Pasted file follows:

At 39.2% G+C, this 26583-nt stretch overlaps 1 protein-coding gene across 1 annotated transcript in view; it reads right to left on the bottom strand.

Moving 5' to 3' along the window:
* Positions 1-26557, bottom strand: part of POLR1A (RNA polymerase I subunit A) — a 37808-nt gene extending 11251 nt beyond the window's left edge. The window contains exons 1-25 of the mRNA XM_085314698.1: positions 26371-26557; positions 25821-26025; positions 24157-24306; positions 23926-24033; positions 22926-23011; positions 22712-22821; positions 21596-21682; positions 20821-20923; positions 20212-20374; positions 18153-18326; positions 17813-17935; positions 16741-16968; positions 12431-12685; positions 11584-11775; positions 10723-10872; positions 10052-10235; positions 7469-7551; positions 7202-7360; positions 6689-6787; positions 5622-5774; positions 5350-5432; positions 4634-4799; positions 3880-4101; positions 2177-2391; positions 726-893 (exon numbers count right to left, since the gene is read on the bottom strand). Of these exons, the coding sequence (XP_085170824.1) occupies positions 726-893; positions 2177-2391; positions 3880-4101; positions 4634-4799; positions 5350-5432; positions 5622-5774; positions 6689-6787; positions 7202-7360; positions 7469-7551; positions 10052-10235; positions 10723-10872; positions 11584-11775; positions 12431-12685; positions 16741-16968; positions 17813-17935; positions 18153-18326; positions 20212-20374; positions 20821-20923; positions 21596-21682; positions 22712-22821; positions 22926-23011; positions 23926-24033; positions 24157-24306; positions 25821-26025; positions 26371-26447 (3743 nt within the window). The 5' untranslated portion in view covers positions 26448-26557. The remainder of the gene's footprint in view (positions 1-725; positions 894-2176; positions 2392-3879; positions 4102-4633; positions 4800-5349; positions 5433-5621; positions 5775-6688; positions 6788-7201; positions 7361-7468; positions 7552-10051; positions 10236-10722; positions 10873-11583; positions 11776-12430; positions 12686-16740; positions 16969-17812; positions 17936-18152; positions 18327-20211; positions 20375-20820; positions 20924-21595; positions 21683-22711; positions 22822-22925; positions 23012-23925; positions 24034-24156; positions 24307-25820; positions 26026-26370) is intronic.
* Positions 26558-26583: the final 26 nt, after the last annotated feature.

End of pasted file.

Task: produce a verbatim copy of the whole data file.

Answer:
At 39.2% G+C, this 26583-nt stretch overlaps 1 protein-coding gene across 1 annotated transcript in view; it reads right to left on the bottom strand.

Moving 5' to 3' along the window:
* Positions 1-26557, bottom strand: part of POLR1A (RNA polymerase I subunit A) — a 37808-nt gene extending 11251 nt beyond the window's left edge. The window contains exons 1-25 of the mRNA XM_085314698.1: positions 26371-26557; positions 25821-26025; positions 24157-24306; positions 23926-24033; positions 22926-23011; positions 22712-22821; positions 21596-21682; positions 20821-20923; positions 20212-20374; positions 18153-18326; positions 17813-17935; positions 16741-16968; positions 12431-12685; positions 11584-11775; positions 10723-10872; positions 10052-10235; positions 7469-7551; positions 7202-7360; positions 6689-6787; positions 5622-5774; positions 5350-5432; positions 4634-4799; positions 3880-4101; positions 2177-2391; positions 726-893 (exon numbers count right to left, since the gene is read on the bottom strand). Of these exons, the coding sequence (XP_085170824.1) occupies positions 726-893; positions 2177-2391; positions 3880-4101; positions 4634-4799; positions 5350-5432; positions 5622-5774; positions 6689-6787; positions 7202-7360; positions 7469-7551; positions 10052-10235; positions 10723-10872; positions 11584-11775; positions 12431-12685; positions 16741-16968; positions 17813-17935; positions 18153-18326; positions 20212-20374; positions 20821-20923; positions 21596-21682; positions 22712-22821; positions 22926-23011; positions 23926-24033; positions 24157-24306; positions 25821-26025; positions 26371-26447 (3743 nt within the window). The 5' untranslated portion in view covers positions 26448-26557. The remainder of the gene's footprint in view (positions 1-725; positions 894-2176; positions 2392-3879; positions 4102-4633; positions 4800-5349; positions 5433-5621; positions 5775-6688; positions 6788-7201; positions 7361-7468; positions 7552-10051; positions 10236-10722; positions 10873-11583; positions 11776-12430; positions 12686-16740; positions 16969-17812; positions 17936-18152; positions 18327-20211; positions 20375-20820; positions 20924-21595; positions 21683-22711; positions 22822-22925; positions 23012-23925; positions 24034-24156; positions 24307-25820; positions 26026-26370) is intronic.
* Positions 26558-26583: the final 26 nt, after the last annotated feature.